Art News & Views

The Newspaper, the Text & the Critique


A changing world involves a curious kind of doublethink. The editor has asked me to think aloud on the state of art writing in Indian newspapers. As a critic, I have realized that professional arts decline when the patron-practitioner balance is radically interfered with or when gross commercialism eliminates the pleasure of practice. It drives the practitioners into other professional spaces. What is awry in our newspapers at present is a structural affair, it runs deeper than individually folly or knavery, which is the bad news; but for the same reason it can in principle be changed is good news. In India we have a large cultural panorama; which includes a great variety of art practice and writing (we should keep researchers like Late Tarapada Santra in mind), both professional and non-professional. There is broad or inter-related presence of these; though, through the years, this presence is dwindling especially that of household and non-professional that are closely tied to a way of life or value system. For the critics to see things for what they are is in the end possible only for the virtuous. In fact no one loves criticism- the gallery owner does not like it, the artist does not like it either. The editor feels jittery too. The ideal notion of art criticism that it must combine the indicative mood with the subjunctive one, yoking a coldly demystified sense of the present to a warmly imaginative leap beyond the turgid prose of yesteryears.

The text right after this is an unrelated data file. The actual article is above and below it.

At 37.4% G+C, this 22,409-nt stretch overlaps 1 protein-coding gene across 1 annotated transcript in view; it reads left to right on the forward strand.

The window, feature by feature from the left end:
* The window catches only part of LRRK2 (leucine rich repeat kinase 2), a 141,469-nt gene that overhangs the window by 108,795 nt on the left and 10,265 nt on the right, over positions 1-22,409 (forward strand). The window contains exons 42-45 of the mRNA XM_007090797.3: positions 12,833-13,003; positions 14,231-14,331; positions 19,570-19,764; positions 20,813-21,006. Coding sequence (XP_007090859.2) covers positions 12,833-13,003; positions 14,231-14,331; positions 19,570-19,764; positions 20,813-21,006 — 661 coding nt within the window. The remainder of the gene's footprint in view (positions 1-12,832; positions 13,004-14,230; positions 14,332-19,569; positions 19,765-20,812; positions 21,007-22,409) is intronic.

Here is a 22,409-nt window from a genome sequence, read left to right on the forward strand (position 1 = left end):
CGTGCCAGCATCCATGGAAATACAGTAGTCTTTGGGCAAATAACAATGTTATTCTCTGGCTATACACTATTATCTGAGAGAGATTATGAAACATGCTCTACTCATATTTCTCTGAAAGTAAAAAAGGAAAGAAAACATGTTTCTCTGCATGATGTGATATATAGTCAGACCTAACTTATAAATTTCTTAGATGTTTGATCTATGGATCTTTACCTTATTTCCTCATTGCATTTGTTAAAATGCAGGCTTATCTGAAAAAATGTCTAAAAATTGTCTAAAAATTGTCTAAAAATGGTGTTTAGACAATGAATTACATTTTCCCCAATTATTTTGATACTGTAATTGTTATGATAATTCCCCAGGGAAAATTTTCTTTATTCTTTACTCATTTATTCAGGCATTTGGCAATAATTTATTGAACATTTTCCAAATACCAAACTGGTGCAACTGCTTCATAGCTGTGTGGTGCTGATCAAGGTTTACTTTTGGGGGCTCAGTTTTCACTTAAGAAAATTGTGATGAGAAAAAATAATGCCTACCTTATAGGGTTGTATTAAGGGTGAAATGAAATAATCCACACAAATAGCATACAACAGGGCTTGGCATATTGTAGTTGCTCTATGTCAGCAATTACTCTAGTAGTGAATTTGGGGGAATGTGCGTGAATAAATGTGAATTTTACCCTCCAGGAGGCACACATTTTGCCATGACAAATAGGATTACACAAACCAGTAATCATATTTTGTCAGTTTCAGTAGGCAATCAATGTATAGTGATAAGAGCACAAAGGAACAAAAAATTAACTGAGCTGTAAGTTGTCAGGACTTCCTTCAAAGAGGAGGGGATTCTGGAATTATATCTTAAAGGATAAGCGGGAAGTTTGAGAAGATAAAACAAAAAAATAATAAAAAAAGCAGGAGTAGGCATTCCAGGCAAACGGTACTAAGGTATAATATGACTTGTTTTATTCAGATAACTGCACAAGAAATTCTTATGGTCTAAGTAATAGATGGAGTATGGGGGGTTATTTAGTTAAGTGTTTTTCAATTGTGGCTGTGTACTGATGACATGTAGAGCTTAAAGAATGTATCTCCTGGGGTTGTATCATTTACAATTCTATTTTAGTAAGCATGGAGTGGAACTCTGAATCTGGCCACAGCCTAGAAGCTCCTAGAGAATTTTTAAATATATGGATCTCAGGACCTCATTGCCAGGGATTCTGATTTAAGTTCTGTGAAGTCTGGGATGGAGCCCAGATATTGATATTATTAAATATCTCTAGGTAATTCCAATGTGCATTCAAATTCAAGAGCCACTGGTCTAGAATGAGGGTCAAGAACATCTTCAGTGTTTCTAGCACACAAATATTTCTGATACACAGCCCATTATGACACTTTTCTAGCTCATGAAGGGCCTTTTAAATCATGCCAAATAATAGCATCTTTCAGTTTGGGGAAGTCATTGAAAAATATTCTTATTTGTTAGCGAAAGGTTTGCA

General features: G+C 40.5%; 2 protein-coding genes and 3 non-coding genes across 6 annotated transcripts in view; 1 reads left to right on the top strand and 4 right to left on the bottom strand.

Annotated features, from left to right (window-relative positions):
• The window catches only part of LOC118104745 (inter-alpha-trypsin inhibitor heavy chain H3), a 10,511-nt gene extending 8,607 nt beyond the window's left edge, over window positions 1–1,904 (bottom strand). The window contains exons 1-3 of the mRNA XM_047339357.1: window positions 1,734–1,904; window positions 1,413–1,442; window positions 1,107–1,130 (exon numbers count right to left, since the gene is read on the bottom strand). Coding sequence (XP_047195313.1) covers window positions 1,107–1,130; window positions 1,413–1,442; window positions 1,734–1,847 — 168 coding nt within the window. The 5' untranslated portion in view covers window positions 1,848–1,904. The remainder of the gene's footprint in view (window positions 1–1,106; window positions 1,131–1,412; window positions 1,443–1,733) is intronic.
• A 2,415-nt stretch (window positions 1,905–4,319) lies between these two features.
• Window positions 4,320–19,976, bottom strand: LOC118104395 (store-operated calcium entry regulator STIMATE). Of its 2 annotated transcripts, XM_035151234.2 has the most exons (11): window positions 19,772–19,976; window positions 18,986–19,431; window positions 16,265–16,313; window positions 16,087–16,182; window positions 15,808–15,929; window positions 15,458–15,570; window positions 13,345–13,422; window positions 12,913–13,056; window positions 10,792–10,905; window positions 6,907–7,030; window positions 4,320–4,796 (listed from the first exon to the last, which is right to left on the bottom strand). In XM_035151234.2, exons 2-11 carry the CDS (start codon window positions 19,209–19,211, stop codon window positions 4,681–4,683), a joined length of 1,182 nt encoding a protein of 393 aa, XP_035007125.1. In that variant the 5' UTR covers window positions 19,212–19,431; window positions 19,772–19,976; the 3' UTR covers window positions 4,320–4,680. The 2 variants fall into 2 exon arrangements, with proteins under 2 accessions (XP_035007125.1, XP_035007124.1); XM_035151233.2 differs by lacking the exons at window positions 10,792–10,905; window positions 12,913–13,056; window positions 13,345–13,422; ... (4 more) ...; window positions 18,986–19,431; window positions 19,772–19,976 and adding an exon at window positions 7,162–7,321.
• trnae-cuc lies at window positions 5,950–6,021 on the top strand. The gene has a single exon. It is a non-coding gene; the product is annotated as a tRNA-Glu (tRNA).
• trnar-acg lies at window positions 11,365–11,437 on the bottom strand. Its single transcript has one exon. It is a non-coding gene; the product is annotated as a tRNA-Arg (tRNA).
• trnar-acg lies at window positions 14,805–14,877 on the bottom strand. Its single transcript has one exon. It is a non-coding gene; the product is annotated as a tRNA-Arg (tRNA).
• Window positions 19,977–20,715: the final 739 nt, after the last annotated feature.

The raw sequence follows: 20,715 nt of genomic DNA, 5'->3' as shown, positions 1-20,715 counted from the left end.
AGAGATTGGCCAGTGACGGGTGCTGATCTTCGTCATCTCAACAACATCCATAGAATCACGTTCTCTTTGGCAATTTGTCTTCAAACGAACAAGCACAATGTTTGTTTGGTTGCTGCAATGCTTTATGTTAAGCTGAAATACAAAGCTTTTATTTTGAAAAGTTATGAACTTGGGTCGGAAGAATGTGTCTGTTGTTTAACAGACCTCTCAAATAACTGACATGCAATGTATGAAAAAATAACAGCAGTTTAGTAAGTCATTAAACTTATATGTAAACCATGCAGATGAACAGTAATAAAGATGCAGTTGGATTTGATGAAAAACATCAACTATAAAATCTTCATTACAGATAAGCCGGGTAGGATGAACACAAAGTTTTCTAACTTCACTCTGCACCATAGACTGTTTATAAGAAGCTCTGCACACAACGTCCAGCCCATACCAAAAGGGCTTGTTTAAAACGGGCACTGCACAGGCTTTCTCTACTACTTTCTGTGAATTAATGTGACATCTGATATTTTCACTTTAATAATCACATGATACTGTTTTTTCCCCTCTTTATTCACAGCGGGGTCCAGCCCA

We are historically/culturally located when 'Other' is no longer geographically distanced, but within, and over time significantly shaping landscape and culture- Samosas at the National Theatre café in Britain or Race riots. Not all places in the transnational circuit are however, similarly 'post-colonial'. The active, subjective, inescapable, everyday engagement with the legacies of colonization/decolonization that is part of the British matrix for reggae, bhangra rap, Hanif Kureshi's screenplays, or Homi Bhabha's hybridity are not the terms of theoretical, artistic or political endeavours in India. For each of us there are multiple time- pathways, variously paced, so that cultural change is simultaneously slow and fast, not just across communities, but within socially and historically positioned selves.

During the last two decades scores of young artists, art historians and curators have emerged from the nation's institutions of higher learning, places where bohemian myth and middle-class yearnings curiously blended, all intent upon making their presence felt. The newspapers hardly hire them. These bunch of talent drifts to some other spaces. Out of this postgraduate brew of talent and sophistication, commercial pressure forged the contemporary notion of the artist as pro, a hybrid of cultural savant and corporate strategist, of sensitive artists pursuing their careers with intellectual prowess and ruthless dexterity. Under the stress of an accelerated demand on its tenets, classical/modern began to distort and deform. It oozed more and more well schooled rhetoric to cover its claims and presentations. It has been apparent for some time that 'theory' is in something of a cul-de-sac. For another thing art is too delicate, and too impalpable, to be bent to such ambitious ideological ends. Only mainstream newspapers can bridge the gap growing enormously.